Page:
All of that is still true in season seven. OITNB is still a show about Piper Chapman, now out on early release and struggling to meet the onerous demands of her parole. It’s also still a show about her love for Alex Vause (Laura Prepon), and how hard it is to maintain a relationship when one member is in prison. But the original setup of the first season has now been inverted. Piper’s the one living on the outside, struggling with how to feel connected to her partner. And instead of her early, obnoxious, unending naïveté, Piper’s issue is that she now knows things most people in her world do not. Those shifts don’t dramatically change the large Piper sections of the season. She’s still herself. But they do soften and shift her perspective in some important ways, and because she’s now aware of how much she needs to readjust to the world, because she’s trying to grapple with her incongruity in a new way, her story doesn’t feel as out of place with the rest of the show.
The rest of the show, meanwhile, tells some of the season’s most brutal, emotionally affecting stories. One of the best belongs to Taystee, played once again by the unbelievably talented Danielle Brooks; after season six doomed Taystee to an unjust life sentence, she spends much of season seven in despair, wondering how to go on living. There’s a surprisingly thoughtful, self-aware arc for former Warden Caputo (Nick Sandow) and his now-girlfriend Natalie Figueroa (Alysia Reiner). There are tragic ends for some inmates, and redemptive ones for others. Almost all of them feel, if not inevitable, then still plausible, still grounded, still purposeful. Of the many that will stay with me, Pennsatucky’s (Taryn Manning) will be high on the list.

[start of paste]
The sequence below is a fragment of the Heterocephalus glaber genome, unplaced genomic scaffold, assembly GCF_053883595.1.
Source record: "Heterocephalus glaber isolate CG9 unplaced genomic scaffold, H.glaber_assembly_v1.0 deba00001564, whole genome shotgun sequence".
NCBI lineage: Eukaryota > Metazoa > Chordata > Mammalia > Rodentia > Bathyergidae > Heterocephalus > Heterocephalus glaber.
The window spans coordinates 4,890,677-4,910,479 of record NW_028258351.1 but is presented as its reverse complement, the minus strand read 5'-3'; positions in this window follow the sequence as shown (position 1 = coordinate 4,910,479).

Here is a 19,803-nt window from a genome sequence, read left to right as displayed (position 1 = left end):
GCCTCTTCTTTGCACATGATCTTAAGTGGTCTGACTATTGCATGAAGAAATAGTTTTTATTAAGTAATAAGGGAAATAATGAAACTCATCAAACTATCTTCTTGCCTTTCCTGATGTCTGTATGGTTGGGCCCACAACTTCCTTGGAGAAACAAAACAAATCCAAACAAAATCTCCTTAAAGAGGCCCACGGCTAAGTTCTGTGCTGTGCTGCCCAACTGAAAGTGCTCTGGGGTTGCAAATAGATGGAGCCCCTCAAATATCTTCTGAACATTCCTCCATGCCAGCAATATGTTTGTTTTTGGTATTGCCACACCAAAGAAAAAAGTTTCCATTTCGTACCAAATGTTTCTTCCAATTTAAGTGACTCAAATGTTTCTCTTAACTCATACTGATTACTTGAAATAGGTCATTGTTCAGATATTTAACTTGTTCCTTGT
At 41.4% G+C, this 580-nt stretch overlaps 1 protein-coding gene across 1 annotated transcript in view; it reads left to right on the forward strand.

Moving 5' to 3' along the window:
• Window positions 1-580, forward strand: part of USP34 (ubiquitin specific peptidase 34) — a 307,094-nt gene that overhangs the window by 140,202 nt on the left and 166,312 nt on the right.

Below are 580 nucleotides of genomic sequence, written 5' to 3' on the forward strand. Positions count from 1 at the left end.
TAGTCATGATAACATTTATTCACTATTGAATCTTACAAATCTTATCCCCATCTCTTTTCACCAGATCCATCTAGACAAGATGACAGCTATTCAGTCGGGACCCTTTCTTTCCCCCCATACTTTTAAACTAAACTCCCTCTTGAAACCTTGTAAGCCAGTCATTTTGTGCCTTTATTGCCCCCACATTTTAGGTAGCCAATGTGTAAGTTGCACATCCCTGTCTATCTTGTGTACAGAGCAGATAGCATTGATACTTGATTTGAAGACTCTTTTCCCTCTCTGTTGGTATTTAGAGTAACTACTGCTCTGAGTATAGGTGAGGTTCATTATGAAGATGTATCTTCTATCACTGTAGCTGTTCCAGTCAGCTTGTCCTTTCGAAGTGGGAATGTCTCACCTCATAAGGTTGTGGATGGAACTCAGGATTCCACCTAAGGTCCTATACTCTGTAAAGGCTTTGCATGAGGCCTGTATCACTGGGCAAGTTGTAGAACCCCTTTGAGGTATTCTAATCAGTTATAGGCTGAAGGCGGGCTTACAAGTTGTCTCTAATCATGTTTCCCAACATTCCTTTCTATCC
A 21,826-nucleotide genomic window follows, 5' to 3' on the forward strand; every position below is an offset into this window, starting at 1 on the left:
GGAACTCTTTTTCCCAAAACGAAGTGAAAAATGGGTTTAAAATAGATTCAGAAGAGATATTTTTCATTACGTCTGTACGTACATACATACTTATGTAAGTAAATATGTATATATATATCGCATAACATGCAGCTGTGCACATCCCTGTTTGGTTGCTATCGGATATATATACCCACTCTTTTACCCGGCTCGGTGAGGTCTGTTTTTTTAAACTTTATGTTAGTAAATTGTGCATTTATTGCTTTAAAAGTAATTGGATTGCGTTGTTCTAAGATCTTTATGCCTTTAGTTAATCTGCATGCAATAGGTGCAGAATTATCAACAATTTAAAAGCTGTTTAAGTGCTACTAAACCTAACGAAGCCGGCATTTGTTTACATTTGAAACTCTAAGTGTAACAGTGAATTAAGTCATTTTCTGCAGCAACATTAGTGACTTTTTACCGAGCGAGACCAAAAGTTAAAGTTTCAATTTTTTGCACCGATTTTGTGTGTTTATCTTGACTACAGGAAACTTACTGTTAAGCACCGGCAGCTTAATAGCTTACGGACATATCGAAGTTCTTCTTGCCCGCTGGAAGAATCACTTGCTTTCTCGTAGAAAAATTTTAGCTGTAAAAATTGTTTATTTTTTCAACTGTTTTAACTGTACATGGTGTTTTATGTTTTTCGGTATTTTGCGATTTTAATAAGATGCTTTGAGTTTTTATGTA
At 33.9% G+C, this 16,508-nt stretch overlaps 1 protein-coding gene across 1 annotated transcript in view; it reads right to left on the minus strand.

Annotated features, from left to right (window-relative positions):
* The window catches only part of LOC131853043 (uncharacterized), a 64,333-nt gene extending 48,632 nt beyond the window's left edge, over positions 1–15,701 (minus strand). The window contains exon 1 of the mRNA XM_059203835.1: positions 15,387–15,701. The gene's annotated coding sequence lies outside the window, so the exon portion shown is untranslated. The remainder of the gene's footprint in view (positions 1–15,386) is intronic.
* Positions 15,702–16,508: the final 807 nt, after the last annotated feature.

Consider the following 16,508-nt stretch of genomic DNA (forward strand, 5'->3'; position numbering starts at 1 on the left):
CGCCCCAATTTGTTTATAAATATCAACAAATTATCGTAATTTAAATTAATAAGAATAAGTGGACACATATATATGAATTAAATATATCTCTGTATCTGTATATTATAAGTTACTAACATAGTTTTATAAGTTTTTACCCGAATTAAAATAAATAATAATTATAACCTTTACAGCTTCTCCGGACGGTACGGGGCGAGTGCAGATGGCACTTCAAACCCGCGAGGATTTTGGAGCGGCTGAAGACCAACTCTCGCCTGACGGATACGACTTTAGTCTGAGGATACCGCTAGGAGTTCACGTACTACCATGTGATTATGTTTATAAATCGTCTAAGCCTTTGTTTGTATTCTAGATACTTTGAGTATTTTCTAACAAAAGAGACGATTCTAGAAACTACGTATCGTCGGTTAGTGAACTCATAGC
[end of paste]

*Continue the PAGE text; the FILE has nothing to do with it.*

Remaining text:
But the larger story of the season is its swerve into the world of immigration, deportation proceedings, and ICE detention centers. It’s tough to dive into the details without spoiling which characters get caught in ICE facilities and what happens to them by the end. But the story doesn’t feel like the show has suddenly turned to immigration as a way to exploit the drama of current events. It feels inevitable, and awful. It’s a sign of both the season’s thoughtfulness and of the desperate crisis happening in the real world that this largely new premise for the show can feel like such an obvious, unsurprising development.
So much of the final season has the sense of gaining on the show’s past, making good on stories it’s been following for years and finally following through with the implications of its premise. But there is something Orange Is the New Black has lost since its original season: It used to be just a little less direct. In the first season, a chicken ran free around the prison yard, and both within the fiction of the show and in the external understanding of the show’s symbolism, the chicken had a hint of mystery. It was an open, strange, miraculous, inexplicable sign, a bit of magical realism in an otherwise grindingly realist story. Chickens return in OITNB’s final season, but they’re no longer free to run around the show in free-associative symbolic openness. The chickens have been flattened into a very direct analogy, obvious stand-ins for theories about the carceral state. There’s less of the distraction and circumlocution of earlier seasons of the show, less of the surreal strangeness. It’s been stripped of nuance.
For many shows that might be a criticism. But it’s the right move for Orange Is the New Black, especially as it seeks to loop its beloved, occasionally comic bunch of inmates into the massive humanitarian injustices of the immigration crisis. It’s right that at the end, Orange Is the New Black would dispense with the magic and get straight to the point. It’s brutal. It’s unambiguous, and surprisingly emotional, and it’s a fitting end for a show that helped launch a new era of TV.